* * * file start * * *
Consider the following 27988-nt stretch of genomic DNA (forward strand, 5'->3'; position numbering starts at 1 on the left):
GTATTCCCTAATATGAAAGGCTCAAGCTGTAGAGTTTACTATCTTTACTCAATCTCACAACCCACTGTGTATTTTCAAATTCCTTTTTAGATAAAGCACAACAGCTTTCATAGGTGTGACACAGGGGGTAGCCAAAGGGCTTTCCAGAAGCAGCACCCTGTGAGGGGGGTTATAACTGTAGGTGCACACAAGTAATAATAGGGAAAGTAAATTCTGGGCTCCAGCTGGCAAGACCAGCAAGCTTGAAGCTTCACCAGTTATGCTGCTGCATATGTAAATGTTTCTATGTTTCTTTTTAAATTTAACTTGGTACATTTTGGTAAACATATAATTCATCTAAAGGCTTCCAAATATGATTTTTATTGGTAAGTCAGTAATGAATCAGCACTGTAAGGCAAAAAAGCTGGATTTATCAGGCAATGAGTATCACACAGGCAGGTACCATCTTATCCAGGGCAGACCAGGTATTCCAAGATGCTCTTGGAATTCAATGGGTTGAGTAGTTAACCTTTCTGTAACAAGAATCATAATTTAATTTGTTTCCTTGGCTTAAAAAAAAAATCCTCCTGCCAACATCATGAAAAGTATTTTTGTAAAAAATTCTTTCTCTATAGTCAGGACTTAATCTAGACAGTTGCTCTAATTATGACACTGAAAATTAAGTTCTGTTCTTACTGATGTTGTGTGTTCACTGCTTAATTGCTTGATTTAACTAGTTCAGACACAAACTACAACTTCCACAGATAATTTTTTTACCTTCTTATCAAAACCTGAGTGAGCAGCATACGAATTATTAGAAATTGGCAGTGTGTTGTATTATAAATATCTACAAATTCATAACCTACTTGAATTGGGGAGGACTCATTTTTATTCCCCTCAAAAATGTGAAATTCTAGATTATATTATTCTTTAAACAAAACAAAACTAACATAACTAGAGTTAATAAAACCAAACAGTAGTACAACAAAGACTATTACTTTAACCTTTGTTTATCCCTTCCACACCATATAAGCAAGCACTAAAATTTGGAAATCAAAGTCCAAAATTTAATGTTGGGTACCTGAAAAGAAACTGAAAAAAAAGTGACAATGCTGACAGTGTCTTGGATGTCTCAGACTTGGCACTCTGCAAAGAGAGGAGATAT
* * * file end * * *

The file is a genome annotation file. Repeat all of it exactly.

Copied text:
Consider the following 27988-nt stretch of genomic DNA (forward strand, 5'->3'; position numbering starts at 1 on the left):
GTATTCCCTAATATGAAAGGCTCAAGCTGTAGAGTTTACTATCTTTACTCAATCTCACAACCCACTGTGTATTTTCAAATTCCTTTTTAGATAAAGCACAACAGCTTTCATAGGTGTGACACAGGGGGTAGCCAAAGGGCTTTCCAGAAGCAGCACCCTGTGAGGGGGGTTATAACTGTAGGTGCACACAAGTAATAATAGGGAAAGTAAATTCTGGGCTCCAGCTGGCAAGACCAGCAAGCTTGAAGCTTCACCAGTTATGCTGCTGCATATGTAAATGTTTCTATGTTTCTTTTTAAATTTAACTTGGTACATTTTGGTAAACATATAATTCATCTAAAGGCTTCCAAATATGATTTTTATTGGTAAGTCAGTAATGAATCAGCACTGTAAGGCAAAAAAGCTGGATTTATCAGGCAATGAGTATCACACAGGCAGGTACCATCTTATCCAGGGCAGACCAGGTATTCCAAGATGCTCTTGGAATTCAATGGGTTGAGTAGTTAACCTTTCTGTAACAAGAATCATAATTTAATTTGTTTCCTTGGCTTAAAAAAAAAATCCTCCTGCCAACATCATGAAAAGTATTTTTGTAAAAAATTCTTTCTCTATAGTCAGGACTTAATCTAGACAGTTGCTCTAATTATGACACTGAAAATTAAGTTCTGTTCTTACTGATGTTGTGTGTTCACTGCTTAATTGCTTGATTTAACTAGTTCAGACACAAACTACAACTTCCACAGATAATTTTTTTACCTTCTTATCAAAACCTGAGTGAGCAGCATACGAATTATTAGAAATTGGCAGTGTGTTGTATTATAAATATCTACAAATTCATAACCTACTTGAATTGGGGAGGACTCATTTTTATTCCCCTCAAAAATGTGAAATTCTAGATTATATTATTCTTTAAACAAAACAAAACTAACATAACTAGAGTTAATAAAACCAAACAGTAGTACAACAAAGACTATTACTTTAACCTTTGTTTATCCCTTCCACACCATATAAGCAAGCACTAAAATTTGGAAATCAAAGTCCAAAATTTAATGTTGGGTACCTGAAAAGAAACTGAAAAAAAAGTGACAATGCTGACAGTGTCTTGGATGTCTCAGACTTGGCACTCTGCAAAGAGAGGAGATAT